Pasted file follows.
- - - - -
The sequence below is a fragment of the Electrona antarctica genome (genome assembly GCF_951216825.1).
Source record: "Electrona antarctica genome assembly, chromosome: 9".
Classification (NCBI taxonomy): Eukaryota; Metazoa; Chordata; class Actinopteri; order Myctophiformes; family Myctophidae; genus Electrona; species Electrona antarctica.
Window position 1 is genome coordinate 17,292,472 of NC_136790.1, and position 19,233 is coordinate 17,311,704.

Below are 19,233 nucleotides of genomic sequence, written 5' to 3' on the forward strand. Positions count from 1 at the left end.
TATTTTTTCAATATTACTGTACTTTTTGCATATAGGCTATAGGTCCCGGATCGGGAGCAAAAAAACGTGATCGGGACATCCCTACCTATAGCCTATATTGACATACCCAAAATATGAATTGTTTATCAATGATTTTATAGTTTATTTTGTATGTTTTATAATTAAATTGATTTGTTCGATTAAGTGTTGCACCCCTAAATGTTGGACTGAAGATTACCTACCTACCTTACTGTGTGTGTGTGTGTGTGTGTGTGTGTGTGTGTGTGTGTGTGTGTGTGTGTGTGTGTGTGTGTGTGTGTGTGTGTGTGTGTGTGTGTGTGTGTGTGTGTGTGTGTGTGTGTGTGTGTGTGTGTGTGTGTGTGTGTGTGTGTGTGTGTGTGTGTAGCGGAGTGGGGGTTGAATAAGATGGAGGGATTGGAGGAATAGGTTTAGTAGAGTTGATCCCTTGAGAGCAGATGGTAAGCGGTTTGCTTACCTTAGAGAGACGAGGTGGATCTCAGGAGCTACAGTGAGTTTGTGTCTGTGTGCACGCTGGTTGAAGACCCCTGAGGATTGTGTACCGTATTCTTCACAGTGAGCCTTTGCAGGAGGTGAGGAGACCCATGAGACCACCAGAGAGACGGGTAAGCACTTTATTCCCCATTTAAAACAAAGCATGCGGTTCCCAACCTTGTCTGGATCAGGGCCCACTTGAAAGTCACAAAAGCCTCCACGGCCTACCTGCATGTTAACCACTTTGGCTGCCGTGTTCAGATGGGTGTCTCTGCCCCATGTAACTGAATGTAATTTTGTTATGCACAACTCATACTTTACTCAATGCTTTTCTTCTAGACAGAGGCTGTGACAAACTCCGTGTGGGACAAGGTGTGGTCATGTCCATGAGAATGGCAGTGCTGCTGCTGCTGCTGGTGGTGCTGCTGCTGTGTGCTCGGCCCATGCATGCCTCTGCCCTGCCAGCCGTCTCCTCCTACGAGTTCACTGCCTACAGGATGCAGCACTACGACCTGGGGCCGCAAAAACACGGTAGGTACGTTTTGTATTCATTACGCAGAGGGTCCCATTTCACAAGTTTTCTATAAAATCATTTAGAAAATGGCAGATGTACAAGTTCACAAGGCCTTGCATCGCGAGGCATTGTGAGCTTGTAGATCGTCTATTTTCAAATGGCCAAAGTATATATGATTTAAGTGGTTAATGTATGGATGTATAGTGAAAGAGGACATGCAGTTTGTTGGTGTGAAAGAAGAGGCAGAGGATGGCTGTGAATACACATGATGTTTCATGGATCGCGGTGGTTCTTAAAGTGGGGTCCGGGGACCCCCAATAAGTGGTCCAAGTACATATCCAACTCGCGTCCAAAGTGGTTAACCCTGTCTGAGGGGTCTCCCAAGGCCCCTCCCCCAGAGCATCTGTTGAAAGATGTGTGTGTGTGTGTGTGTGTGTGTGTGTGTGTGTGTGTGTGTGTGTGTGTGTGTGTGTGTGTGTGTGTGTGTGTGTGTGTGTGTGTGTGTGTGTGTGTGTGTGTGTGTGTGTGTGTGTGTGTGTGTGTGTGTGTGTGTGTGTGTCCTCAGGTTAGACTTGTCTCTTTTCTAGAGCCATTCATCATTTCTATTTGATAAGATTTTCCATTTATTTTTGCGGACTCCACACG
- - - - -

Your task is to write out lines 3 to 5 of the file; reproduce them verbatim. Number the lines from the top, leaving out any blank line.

Classification (NCBI taxonomy): Eukaryota; Metazoa; Chordata; class Actinopteri; order Myctophiformes; family Myctophidae; genus Electrona; species Electrona antarctica.
Window position 1 is genome coordinate 17,292,472 of NC_136790.1, and position 19,233 is coordinate 17,311,704.

Below are 19,233 nucleotides of genomic sequence, written 5' to 3' on the forward strand. Positions count from 1 at the left end.